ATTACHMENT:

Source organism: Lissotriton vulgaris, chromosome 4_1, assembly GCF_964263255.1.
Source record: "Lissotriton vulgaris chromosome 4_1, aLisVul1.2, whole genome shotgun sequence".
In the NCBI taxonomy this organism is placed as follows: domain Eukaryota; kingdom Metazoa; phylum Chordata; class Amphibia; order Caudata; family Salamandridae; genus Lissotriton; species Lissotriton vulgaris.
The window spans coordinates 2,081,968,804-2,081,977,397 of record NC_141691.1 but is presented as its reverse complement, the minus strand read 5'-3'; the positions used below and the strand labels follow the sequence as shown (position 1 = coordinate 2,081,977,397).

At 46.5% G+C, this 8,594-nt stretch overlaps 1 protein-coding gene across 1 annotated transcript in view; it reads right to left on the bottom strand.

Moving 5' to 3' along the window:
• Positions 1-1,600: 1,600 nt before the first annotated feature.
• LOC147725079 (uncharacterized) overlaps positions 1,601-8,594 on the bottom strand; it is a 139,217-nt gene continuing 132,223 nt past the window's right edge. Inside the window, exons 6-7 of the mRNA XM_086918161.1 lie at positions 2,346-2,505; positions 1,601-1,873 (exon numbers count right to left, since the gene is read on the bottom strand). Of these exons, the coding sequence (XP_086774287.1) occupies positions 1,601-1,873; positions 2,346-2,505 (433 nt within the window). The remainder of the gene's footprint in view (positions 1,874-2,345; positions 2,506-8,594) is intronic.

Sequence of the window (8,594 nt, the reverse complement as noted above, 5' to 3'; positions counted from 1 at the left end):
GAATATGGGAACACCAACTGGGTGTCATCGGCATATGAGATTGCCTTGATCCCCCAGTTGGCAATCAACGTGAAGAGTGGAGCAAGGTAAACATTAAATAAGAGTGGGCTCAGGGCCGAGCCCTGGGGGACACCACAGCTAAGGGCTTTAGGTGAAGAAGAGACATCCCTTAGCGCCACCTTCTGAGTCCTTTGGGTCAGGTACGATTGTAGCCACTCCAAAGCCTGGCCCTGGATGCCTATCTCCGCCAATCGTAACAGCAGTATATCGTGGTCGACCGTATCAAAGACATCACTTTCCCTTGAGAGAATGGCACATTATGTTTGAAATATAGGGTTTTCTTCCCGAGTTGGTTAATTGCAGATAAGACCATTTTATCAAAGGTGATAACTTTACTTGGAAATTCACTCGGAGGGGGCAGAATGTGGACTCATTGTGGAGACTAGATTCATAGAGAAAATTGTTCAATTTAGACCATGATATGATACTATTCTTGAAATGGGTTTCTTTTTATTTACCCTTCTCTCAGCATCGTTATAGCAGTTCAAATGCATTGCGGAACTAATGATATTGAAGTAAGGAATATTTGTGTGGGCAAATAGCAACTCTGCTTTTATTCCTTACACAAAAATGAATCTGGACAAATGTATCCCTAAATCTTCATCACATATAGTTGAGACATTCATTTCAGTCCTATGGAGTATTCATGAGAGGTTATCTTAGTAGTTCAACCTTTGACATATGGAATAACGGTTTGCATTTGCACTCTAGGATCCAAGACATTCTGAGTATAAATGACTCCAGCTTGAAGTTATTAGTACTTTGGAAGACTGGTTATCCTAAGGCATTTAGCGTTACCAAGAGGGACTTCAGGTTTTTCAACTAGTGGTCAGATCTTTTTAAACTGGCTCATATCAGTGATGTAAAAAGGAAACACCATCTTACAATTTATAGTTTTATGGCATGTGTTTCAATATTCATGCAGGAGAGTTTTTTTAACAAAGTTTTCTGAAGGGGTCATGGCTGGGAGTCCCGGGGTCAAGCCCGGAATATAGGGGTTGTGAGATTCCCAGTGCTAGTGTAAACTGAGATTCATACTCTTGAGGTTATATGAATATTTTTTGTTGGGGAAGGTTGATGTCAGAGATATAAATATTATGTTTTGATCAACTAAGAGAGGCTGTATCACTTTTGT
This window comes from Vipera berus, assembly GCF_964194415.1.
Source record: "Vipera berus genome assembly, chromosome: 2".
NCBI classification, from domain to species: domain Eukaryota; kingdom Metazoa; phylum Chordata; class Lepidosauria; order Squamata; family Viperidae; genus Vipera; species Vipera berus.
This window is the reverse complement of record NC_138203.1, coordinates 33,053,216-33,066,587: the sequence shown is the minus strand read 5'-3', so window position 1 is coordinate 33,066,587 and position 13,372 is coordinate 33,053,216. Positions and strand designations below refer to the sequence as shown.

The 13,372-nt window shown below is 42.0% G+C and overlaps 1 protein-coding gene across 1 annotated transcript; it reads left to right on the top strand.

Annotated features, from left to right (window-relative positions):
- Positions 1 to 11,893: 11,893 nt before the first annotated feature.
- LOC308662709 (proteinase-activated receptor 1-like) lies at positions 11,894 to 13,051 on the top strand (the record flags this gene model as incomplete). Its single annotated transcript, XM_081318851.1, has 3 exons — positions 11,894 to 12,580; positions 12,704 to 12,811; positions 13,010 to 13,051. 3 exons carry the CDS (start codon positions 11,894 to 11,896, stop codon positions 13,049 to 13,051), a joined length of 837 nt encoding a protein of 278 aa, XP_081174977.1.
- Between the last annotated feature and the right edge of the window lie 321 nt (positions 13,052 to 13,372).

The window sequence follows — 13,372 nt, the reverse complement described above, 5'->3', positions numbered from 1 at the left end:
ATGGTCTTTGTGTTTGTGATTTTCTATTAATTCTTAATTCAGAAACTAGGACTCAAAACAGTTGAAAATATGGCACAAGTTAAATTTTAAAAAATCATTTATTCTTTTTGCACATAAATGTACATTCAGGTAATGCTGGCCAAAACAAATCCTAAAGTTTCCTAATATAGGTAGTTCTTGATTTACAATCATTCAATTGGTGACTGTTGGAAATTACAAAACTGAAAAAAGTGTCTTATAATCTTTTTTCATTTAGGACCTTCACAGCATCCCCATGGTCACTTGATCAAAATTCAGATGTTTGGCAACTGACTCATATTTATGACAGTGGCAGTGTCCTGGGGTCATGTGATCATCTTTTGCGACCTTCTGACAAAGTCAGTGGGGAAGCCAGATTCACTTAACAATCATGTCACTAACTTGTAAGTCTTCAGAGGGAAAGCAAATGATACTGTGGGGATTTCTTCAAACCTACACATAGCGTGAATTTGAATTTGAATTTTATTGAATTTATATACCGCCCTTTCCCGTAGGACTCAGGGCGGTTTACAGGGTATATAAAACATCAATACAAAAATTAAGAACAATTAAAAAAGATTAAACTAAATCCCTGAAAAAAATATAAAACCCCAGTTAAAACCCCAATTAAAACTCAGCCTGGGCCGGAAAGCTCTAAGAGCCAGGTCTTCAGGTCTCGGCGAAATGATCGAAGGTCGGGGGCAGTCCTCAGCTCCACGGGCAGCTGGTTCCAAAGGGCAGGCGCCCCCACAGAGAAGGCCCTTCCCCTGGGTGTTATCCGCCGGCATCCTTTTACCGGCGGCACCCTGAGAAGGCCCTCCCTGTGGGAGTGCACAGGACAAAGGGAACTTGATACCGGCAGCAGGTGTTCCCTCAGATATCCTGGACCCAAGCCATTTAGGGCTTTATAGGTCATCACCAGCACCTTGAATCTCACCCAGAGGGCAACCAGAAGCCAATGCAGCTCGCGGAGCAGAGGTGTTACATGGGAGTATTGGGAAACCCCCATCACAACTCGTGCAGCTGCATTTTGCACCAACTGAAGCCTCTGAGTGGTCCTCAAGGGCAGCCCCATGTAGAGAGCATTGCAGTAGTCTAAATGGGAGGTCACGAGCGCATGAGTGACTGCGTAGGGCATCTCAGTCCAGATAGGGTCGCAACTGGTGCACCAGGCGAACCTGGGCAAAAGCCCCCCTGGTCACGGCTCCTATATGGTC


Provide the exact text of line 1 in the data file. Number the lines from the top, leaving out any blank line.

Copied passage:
Source organism: Lissotriton vulgaris, chromosome 4_1, assembly GCF_964263255.1.